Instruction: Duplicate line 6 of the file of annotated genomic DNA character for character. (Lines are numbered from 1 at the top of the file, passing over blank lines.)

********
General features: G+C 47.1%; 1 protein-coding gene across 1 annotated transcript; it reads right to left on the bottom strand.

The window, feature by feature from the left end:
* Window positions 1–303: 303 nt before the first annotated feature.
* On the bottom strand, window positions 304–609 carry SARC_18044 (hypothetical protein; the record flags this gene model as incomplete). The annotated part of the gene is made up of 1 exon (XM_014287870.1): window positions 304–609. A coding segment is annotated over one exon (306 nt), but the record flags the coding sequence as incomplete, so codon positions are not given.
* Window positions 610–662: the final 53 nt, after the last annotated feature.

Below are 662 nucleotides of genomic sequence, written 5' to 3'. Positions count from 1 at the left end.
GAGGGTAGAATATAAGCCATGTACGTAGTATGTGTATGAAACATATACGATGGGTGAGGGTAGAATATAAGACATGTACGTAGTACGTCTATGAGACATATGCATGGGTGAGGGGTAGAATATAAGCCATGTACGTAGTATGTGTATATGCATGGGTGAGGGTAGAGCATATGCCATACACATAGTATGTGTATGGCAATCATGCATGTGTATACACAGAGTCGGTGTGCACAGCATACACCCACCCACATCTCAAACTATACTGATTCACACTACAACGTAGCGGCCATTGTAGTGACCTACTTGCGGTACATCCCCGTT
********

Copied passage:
Below are 662 nucleotides of genomic sequence, written 5' to 3'. Positions count from 1 at the left end.